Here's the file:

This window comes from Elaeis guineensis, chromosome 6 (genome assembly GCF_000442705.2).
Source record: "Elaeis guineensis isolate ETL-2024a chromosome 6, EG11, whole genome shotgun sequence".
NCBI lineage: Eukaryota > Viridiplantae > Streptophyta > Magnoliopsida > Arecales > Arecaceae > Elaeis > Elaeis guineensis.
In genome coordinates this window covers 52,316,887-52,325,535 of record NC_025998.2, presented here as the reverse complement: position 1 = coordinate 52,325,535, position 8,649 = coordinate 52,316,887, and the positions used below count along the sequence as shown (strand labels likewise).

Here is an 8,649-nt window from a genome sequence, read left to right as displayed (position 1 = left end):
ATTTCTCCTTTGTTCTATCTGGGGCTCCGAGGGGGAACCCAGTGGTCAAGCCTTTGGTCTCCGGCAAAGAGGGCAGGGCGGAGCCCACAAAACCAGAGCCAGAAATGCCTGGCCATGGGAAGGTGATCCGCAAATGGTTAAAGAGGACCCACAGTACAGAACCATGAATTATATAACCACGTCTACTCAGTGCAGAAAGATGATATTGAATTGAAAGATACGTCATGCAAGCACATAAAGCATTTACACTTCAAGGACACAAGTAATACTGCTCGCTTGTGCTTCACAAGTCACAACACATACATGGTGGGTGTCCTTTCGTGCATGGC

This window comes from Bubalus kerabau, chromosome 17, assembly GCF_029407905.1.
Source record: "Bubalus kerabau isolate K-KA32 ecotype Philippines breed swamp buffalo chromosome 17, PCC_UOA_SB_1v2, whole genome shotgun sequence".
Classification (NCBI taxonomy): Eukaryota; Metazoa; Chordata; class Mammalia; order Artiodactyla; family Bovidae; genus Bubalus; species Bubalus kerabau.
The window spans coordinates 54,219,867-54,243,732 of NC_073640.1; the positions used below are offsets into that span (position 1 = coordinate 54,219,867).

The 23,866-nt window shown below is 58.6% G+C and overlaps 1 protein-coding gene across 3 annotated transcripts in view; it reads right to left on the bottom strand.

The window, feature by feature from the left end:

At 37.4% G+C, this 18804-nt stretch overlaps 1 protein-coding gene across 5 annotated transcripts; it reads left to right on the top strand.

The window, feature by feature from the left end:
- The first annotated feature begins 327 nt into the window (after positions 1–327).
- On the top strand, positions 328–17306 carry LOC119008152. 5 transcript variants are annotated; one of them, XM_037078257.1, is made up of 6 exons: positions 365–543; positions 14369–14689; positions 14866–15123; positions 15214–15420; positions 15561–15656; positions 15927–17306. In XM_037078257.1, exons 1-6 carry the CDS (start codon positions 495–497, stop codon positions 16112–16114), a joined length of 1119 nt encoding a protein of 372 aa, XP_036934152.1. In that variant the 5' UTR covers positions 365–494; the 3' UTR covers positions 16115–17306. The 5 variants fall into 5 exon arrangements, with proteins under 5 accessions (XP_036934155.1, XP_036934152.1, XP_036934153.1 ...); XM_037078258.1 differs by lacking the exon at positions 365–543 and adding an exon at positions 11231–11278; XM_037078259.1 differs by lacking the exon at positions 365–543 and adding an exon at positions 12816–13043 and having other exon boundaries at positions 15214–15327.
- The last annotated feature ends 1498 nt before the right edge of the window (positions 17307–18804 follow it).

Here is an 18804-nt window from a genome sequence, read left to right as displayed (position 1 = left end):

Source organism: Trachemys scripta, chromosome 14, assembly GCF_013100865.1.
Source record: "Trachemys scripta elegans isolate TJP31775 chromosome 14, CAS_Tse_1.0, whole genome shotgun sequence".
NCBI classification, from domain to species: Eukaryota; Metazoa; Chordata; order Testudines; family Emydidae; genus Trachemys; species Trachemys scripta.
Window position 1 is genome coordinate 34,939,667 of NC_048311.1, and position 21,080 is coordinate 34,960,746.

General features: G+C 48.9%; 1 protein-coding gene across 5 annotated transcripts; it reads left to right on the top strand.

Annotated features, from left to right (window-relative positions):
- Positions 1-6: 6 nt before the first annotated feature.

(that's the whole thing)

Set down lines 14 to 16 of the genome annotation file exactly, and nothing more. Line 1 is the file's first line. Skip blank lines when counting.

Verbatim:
The window, feature by feature from the left end:
- The first annotated feature begins 327 nt into the window (after positions 1–327).
- On the top strand, positions 328–17306 carry LOC119008152. 5 transcript variants are annotated; one of them, XM_037078257.1, is made up of 6 exons: positions 365–543; positions 14369–14689; positions 14866–15123; positions 15214–15420; positions 15561–15656; positions 15927–17306. In XM_037078257.1, exons 1-6 carry the CDS (start codon positions 495–497, stop codon positions 16112–16114), a joined length of 1119 nt encoding a protein of 372 aa, XP_036934152.1. In that variant the 5' UTR covers positions 365–494; the 3' UTR covers positions 16115–17306. The 5 variants fall into 5 exon arrangements, with proteins under 5 accessions (XP_036934155.1, XP_036934152.1, XP_036934153.1 ...); XM_037078258.1 differs by lacking the exon at positions 365–543 and adding an exon at positions 11231–11278; XM_037078259.1 differs by lacking the exon at positions 365–543 and adding an exon at positions 12816–13043 and having other exon boundaries at positions 15214–15327.